Tony O'Kane | Jul 23, 2009

AUSTRALIA'S CONSUMER WATCHDOG, the ACCC, has ruled that the heavy discounts on petrol recently offered by Coles and Woolworths weren't anti-competitive, and that neither company breached the Trade Practices Act.

Last week both supermarket retailers offered up to 40 cents per litre off fuel purchased at affiliated petrol stations to customers who spent up to - or over - $300 in a single transaction.

Both offers were only available for a limited time, however many said that the practice of heavy fuel discounting would squeeze independent fuel stations and supermarkets out of business as shoppers flocked to the big chains to take advantage of the offers.

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"After considering the Coles and Woolworths discount schemes we have formed the view that these one-off promotions do not breach the Trade Practices Act," Joe Dimasi, the ACCC's Petrol Commissioner said in a statement.

"A one-off promotion of this nature results in a short term discount for consumers. For most consumers the discounts will only apply to one weekly or fortnightly shop and to one tank of fuel.

"Metcash, the major wholesale distributor to independent supermarkets, also offered equivalent discounts to consumers.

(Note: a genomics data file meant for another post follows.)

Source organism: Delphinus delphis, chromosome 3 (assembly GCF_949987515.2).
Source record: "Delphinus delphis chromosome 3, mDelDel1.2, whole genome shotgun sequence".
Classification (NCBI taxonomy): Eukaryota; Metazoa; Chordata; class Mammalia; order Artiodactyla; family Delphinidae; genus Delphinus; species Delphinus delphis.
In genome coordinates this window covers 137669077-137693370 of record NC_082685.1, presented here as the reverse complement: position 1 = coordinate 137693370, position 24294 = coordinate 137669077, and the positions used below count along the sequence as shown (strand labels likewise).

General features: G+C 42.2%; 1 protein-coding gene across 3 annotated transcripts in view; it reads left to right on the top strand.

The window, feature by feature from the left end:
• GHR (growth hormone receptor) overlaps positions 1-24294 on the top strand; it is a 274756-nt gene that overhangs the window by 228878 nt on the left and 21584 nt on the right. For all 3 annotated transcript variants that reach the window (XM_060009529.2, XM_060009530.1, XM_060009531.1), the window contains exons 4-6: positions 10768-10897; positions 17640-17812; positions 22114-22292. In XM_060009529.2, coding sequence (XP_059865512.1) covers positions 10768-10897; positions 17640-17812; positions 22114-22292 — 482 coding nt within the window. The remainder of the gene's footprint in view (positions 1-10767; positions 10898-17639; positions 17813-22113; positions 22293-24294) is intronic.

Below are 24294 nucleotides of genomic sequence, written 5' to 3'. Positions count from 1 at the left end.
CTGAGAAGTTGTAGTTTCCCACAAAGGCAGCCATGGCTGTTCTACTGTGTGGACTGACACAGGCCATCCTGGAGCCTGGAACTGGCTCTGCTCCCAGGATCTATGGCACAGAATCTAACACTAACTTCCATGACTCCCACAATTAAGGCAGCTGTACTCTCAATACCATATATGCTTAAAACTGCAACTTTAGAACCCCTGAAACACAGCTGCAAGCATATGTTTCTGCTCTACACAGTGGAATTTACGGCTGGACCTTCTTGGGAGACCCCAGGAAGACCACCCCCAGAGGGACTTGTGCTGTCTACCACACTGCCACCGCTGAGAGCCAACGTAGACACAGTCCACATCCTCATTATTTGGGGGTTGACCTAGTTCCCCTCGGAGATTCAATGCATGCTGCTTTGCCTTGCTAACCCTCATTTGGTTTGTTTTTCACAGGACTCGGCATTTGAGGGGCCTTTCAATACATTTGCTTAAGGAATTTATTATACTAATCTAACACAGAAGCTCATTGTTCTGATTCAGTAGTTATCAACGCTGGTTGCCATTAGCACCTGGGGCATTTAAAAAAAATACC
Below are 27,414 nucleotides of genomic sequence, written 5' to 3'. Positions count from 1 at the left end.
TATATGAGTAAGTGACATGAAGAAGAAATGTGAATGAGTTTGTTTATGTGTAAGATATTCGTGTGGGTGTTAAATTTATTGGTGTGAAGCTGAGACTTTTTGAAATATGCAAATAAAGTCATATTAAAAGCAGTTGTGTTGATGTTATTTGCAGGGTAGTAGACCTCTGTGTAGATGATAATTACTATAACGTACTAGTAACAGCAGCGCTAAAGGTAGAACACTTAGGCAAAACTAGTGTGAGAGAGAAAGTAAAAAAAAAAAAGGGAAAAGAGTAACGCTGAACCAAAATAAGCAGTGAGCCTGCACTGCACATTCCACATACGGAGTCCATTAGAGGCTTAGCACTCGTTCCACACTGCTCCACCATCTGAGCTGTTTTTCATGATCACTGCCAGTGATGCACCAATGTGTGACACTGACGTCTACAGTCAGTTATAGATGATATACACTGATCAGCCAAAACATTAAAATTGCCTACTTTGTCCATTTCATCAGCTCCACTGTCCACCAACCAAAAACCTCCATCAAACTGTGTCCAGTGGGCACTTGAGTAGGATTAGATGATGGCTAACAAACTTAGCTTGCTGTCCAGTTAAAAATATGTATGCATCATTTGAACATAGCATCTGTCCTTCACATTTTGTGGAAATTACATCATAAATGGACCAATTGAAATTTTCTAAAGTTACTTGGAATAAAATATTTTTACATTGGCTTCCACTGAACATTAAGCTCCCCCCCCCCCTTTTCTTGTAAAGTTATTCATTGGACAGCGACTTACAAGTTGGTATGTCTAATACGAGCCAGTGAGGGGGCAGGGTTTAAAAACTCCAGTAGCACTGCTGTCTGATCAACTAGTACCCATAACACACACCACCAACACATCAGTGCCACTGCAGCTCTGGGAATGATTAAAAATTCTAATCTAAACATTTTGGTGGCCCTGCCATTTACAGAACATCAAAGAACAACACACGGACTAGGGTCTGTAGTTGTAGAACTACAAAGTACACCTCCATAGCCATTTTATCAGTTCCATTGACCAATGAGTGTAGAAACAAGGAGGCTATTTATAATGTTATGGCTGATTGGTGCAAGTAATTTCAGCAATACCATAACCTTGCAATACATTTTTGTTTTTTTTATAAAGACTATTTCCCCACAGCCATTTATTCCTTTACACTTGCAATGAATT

"This shows us that other players in the market have the ability to match the short term competitive pressures of companies such as Coles and Woolworths. This is competition operating in the interests of Australian consumers."

However the practice of heavy fuel discounts is regarded by many as simply predatory pricing. David Purchase, Executive Director of the Victorian Automobile Chamber of Commerce said last week that smaller operators simply could not compete with the big chains.

"They do not stock the thousands of grocery items to subsidise a 40 cpL discount. Most small independent service station owners are only surviving by the skin of their teeth and this discount price war has the potential to tip many over the edge," Mr Purchase said.

"It is impossible for small independent fuel retailers to ‘match’ this level of discounting and remain in business."

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